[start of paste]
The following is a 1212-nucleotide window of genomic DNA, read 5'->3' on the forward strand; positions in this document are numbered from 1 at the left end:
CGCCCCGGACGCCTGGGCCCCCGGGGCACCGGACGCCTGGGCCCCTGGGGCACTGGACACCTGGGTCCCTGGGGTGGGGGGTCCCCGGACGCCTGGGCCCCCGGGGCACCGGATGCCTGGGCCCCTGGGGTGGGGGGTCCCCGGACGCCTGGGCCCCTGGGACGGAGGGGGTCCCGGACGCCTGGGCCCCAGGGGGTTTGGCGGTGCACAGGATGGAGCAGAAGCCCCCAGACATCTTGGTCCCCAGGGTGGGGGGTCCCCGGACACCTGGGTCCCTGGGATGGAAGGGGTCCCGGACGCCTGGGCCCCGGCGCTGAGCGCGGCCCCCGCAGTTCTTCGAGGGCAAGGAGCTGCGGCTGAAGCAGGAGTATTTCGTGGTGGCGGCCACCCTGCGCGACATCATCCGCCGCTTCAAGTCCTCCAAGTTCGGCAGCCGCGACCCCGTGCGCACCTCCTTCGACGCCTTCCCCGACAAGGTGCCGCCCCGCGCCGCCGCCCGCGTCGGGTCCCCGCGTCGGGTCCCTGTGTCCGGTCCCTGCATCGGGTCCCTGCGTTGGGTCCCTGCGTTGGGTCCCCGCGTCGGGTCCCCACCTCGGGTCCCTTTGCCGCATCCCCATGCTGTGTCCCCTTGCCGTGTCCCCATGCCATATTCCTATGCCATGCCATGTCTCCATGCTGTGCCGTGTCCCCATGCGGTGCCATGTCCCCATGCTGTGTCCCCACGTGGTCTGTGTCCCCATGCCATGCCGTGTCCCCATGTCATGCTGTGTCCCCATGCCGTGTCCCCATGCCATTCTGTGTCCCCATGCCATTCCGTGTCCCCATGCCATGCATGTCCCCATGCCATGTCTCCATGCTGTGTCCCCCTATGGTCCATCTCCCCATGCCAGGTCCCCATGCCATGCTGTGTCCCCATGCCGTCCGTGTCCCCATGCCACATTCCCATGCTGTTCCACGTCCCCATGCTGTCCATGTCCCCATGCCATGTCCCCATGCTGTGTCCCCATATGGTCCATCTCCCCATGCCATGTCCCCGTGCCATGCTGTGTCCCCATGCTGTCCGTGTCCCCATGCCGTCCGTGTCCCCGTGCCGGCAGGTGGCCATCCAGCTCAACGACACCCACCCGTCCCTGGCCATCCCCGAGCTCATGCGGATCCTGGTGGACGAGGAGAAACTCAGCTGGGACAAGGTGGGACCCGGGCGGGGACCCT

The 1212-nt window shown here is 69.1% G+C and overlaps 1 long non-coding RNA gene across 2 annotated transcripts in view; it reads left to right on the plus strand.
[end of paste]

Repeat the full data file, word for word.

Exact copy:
The following is a 1212-nucleotide window of genomic DNA, read 5'->3' on the forward strand; positions in this document are numbered from 1 at the left end:
CGCCCCGGACGCCTGGGCCCCCGGGGCACCGGACGCCTGGGCCCCTGGGGCACTGGACACCTGGGTCCCTGGGGTGGGGGGTCCCCGGACGCCTGGGCCCCCGGGGCACCGGATGCCTGGGCCCCTGGGGTGGGGGGTCCCCGGACGCCTGGGCCCCTGGGACGGAGGGGGTCCCGGACGCCTGGGCCCCAGGGGGTTTGGCGGTGCACAGGATGGAGCAGAAGCCCCCAGACATCTTGGTCCCCAGGGTGGGGGGTCCCCGGACACCTGGGTCCCTGGGATGGAAGGGGTCCCGGACGCCTGGGCCCCGGCGCTGAGCGCGGCCCCCGCAGTTCTTCGAGGGCAAGGAGCTGCGGCTGAAGCAGGAGTATTTCGTGGTGGCGGCCACCCTGCGCGACATCATCCGCCGCTTCAAGTCCTCCAAGTTCGGCAGCCGCGACCCCGTGCGCACCTCCTTCGACGCCTTCCCCGACAAGGTGCCGCCCCGCGCCGCCGCCCGCGTCGGGTCCCCGCGTCGGGTCCCTGTGTCCGGTCCCTGCATCGGGTCCCTGCGTTGGGTCCCTGCGTTGGGTCCCCGCGTCGGGTCCCCACCTCGGGTCCCTTTGCCGCATCCCCATGCTGTGTCCCCTTGCCGTGTCCCCATGCCATATTCCTATGCCATGCCATGTCTCCATGCTGTGCCGTGTCCCCATGCGGTGCCATGTCCCCATGCTGTGTCCCCACGTGGTCTGTGTCCCCATGCCATGCCGTGTCCCCATGTCATGCTGTGTCCCCATGCCGTGTCCCCATGCCATTCTGTGTCCCCATGCCATTCCGTGTCCCCATGCCATGCATGTCCCCATGCCATGTCTCCATGCTGTGTCCCCCTATGGTCCATCTCCCCATGCCAGGTCCCCATGCCATGCTGTGTCCCCATGCCGTCCGTGTCCCCATGCCACATTCCCATGCTGTTCCACGTCCCCATGCTGTCCATGTCCCCATGCCATGTCCCCATGCTGTGTCCCCATATGGTCCATCTCCCCATGCCATGTCCCCGTGCCATGCTGTGTCCCCATGCTGTCCGTGTCCCCATGCCGTCCGTGTCCCCGTGCCGGCAGGTGGCCATCCAGCTCAACGACACCCACCCGTCCCTGGCCATCCCCGAGCTCATGCGGATCCTGGTGGACGAGGAGAAACTCAGCTGGGACAAGGTGGGACCCGGGCGGGGACCCT

The 1212-nt window shown here is 69.1% G+C and overlaps 1 long non-coding RNA gene across 2 annotated transcripts in view; it reads left to right on the plus strand.